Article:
CoD to the matrioshka MISTLETOE. ERECT would have had it but was just a shade too sly.
    1. ‘Er indoors tells me Georgette Heyer is positively gridlocked with diligences. I tried reading one once, and got as far as page 2. In the end, she married the unlikely one, apparently
      1. Ye Gods! Which book was that? In my experience, they never marry the unlikely ones. But your lady wife is right about the frequency of diligences. GH does wonders for the vocabulary.. (Besides, when I did French O Level I had to learn a poem called “La (or Le) Diligence” Started with the words “Clique! Claque! Clique!” Quite unforgettable…
      2. You did right to make the attempt though.. try reading “An Infamous Army,” which has not much love interest.. there is a reference to it in my Club Monthly blog today
  11. 35 minutes for this. My first in was 8dn so I thought it was going to be a real stinker.
    Unlike a couple last week that were easier than they felt, this was harder than it felt, with a succession of clues that took me ages to crack but then seemed really obvious with hindsight. I didn’t help myself by putting in CLOSE SHAVEN.
    The stagecoach and the pigeon were today’s unknowns.
    I didn’t understand COLONEL or LOUNGE so my thanks to Uncle Yap and to mctext.
    I agree with jackkt on 1ac. On the other hand I liked 2dn a lot: very easy but also very neat.
  12. Thanks for a great blog, filling in the bits of the wordplay which I had presumed but did not know (e.g. DILIGENCE). Most of this went in comfortably under 30 minutes but completing NE and SW corners took as long again. COD to ERECT (LOI: the penny finally dropped before entering EXEAT in desperation). Thanks, setter, for a good, and gettable, challenge: I found ‘harbour’ a much easier indicator of ‘haven’ than yesterday’s ‘ashram’.
  13. A puzzle of mid-range difficulty for me, harder than yesterday’s, mainly because of the time taken to get 10 (and thus 1ac) 1dn, 5 and 28. I’m not sure why the answer to 10 came to me so late since it’s not a hard clue, but that’s just my erratic solving power. 40 minutes altogether.
    I agree with those who didn’t think much of 1ac. 28 has a good surface, but suffers from some very inelegant cryptic grammar (“sound broke”). 1dn, 14,, 26 and 29 were all very neat.
  14. 25:52. Lovely puzzle with too many great clues to pick a COD.

    I also strggled with erect but got there in the end. LOI was canal as I’d carelessly put REALTED for 20 and it was only when I figured out Mercator from wordplay that I spotted where the AL had to go and made the necessary correction.

  15. Finished just under the gun at 59 minutes 6 seconds, which I discovered to my amusement still gets you more than 600 points on the leaderboard (601 to be exact). Last one in was SPEARHEAD, which was all that would fit the checkers and was OK as a synonym for “lead”, but I didn’t see the bird until coming here. Next to last was ERECT, which I had to let settle a bit in my mind before I decided it was OK. COD to COLONEL, which I also couldn’t quite parse on my own (though Colonel Bogey rang a bell). As for 1ac, it’s a clue written more like a magician’s feet (unwashed); it’s very weak and it was very annoying to have to postpone looking at the first clue in the puzzle until one has solved a later one.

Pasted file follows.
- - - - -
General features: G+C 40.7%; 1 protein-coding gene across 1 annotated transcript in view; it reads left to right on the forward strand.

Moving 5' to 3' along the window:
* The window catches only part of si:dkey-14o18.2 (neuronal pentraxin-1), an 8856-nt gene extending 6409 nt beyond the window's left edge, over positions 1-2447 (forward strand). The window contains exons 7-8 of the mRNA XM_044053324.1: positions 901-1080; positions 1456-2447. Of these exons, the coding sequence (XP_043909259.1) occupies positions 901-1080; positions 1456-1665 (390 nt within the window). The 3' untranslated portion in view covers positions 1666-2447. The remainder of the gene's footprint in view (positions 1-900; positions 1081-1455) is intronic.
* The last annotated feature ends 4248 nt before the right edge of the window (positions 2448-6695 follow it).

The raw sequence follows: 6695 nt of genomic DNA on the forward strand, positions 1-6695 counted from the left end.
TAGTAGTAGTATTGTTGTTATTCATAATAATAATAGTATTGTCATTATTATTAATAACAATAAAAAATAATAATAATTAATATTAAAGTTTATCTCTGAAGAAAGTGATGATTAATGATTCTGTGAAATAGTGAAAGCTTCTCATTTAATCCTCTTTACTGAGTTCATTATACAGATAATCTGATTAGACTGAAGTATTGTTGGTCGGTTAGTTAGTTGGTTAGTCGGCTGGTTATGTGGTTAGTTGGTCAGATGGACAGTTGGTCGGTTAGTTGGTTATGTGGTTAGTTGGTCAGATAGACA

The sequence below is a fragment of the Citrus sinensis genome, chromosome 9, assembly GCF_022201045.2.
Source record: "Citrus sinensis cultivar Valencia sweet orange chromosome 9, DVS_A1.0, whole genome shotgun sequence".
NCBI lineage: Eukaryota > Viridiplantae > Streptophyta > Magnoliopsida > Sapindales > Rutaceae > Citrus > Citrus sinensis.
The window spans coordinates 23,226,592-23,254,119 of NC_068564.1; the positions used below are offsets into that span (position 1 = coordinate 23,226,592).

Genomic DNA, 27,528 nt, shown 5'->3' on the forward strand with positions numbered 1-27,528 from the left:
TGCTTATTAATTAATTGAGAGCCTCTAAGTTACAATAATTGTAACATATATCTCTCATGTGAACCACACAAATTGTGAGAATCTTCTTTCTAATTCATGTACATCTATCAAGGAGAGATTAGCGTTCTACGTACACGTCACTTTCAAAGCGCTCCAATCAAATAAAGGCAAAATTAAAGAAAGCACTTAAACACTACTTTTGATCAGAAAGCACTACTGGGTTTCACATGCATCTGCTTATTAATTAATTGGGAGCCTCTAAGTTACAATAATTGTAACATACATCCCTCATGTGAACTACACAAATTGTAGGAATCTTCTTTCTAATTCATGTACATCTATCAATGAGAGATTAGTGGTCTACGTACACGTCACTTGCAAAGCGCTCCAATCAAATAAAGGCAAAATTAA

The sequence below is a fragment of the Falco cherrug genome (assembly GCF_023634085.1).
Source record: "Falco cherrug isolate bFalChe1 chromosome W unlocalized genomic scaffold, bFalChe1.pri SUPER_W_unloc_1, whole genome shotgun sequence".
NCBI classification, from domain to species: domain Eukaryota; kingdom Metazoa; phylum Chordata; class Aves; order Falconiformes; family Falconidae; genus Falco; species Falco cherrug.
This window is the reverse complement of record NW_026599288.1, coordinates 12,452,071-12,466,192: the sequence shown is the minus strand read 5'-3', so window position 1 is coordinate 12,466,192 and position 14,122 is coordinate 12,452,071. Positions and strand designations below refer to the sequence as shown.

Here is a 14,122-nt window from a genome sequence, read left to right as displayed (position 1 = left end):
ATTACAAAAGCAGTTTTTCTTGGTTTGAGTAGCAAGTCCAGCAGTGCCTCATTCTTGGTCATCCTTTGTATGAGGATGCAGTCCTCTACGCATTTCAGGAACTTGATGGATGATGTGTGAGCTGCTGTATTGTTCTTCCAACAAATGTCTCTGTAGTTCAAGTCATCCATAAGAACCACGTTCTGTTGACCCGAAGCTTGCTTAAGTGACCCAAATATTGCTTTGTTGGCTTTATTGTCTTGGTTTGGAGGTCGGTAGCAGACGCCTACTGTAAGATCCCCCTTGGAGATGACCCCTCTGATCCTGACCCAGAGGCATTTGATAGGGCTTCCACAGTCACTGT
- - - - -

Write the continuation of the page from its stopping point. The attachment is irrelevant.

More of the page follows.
16. About 35 minutes I reckon, ending with COLONEL, because I don’t get the Bogey reference, and I thought for the entire time that the ‘on railway’ clued the ‘-onel’ part of the answer. Finally saw the ‘colon’, very clever. But not as clever as ERECT, my COD nomination. On the Downside, I thought HUE, ART and RELATED were too obvious, CLASSROOM was less than pedestrian after solving 10, and the QPR clue went over my head since I had no idea what QPR meant. ‘Using pin’ as NAILING doesn’t sound right, either. Regards to all.
    1. ART is indeed very obvious, but I liked it for conjuring the image of the great man fighting off the black dog at the easel. They don’t have to be hard to be good.
      1. No, they don’t have to be hard to be good, I agree, but I didn’t get much of a kick out of these.
        1. Fair enough. Just patriotic sentimentality with ART, perhaps, although I’m not generally one for patriotism. I agree on the other two, although RELATED took me an embarrassingly long time to get.
  17. A bit of a struggle to finish after a quick start. I still don’t like 1a – it always slows me up when I don’t get 1a immediately. Last one in ERECT. I had to make a list of all the E*E*T words. It’s a good job there weren’t all that many. 49 minutes. I’ve been at a dreadfully boring choir practice and it’s so late now it’s hardly worth posting a comment. But I’m a creature of habit so it goes in nonetheless.
  18. 9:44 for me – mostly plain sailing, with the occasional hiccup not enough to carry me over 10 minutes. (Phew!)

    Nice puzzle, though I agree that 1ac seems a bit unsatisfactory in a modern Times puzzle.

  19. I seem to be getting to these later and later, in fact I just got finished at the time 24968 became available online. Most of it has been said, 22 minutes, ERECT last in, didn’t understand COLONEL and took a long time to get SPEARHEAD.